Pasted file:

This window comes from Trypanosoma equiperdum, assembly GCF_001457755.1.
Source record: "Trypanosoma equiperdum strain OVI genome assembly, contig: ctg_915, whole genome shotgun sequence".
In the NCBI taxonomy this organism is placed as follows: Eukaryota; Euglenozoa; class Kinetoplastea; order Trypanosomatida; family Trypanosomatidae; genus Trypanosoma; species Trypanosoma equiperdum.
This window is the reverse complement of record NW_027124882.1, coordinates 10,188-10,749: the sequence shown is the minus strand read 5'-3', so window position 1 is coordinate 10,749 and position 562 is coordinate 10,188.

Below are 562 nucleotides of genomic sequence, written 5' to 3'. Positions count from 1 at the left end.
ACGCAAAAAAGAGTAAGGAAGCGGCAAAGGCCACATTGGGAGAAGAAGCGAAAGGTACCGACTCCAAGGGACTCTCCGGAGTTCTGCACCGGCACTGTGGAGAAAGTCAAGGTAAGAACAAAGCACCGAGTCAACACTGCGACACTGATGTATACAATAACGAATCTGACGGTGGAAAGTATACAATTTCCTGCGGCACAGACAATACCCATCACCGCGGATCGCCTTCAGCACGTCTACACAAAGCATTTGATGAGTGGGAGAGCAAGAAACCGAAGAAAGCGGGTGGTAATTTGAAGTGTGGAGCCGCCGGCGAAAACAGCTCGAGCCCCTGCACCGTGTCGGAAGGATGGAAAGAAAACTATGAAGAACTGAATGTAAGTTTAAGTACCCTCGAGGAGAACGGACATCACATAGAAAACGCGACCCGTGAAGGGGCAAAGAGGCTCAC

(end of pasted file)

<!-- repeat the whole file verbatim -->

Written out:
This window comes from Trypanosoma equiperdum, assembly GCF_001457755.1.
Source record: "Trypanosoma equiperdum strain OVI genome assembly, contig: ctg_915, whole genome shotgun sequence".
In the NCBI taxonomy this organism is placed as follows: Eukaryota; Euglenozoa; class Kinetoplastea; order Trypanosomatida; family Trypanosomatidae; genus Trypanosoma; species Trypanosoma equiperdum.
This window is the reverse complement of record NW_027124882.1, coordinates 10,188-10,749: the sequence shown is the minus strand read 5'-3', so window position 1 is coordinate 10,749 and position 562 is coordinate 10,188.

Below are 562 nucleotides of genomic sequence, written 5' to 3'. Positions count from 1 at the left end.
ACGCAAAAAAGAGTAAGGAAGCGGCAAAGGCCACATTGGGAGAAGAAGCGAAAGGTACCGACTCCAAGGGACTCTCCGGAGTTCTGCACCGGCACTGTGGAGAAAGTCAAGGTAAGAACAAAGCACCGAGTCAACACTGCGACACTGATGTATACAATAACGAATCTGACGGTGGAAAGTATACAATTTCCTGCGGCACAGACAATACCCATCACCGCGGATCGCCTTCAGCACGTCTACACAAAGCATTTGATGAGTGGGAGAGCAAGAAACCGAAGAAAGCGGGTGGTAATTTGAAGTGTGGAGCCGCCGGCGAAAACAGCTCGAGCCCCTGCACCGTGTCGGAAGGATGGAAAGAAAACTATGAAGAACTGAATGTAAGTTTAAGTACCCTCGAGGAGAACGGACATCACATAGAAAACGCGACCCGTGAAGGGGCAAAGAGGCTCAC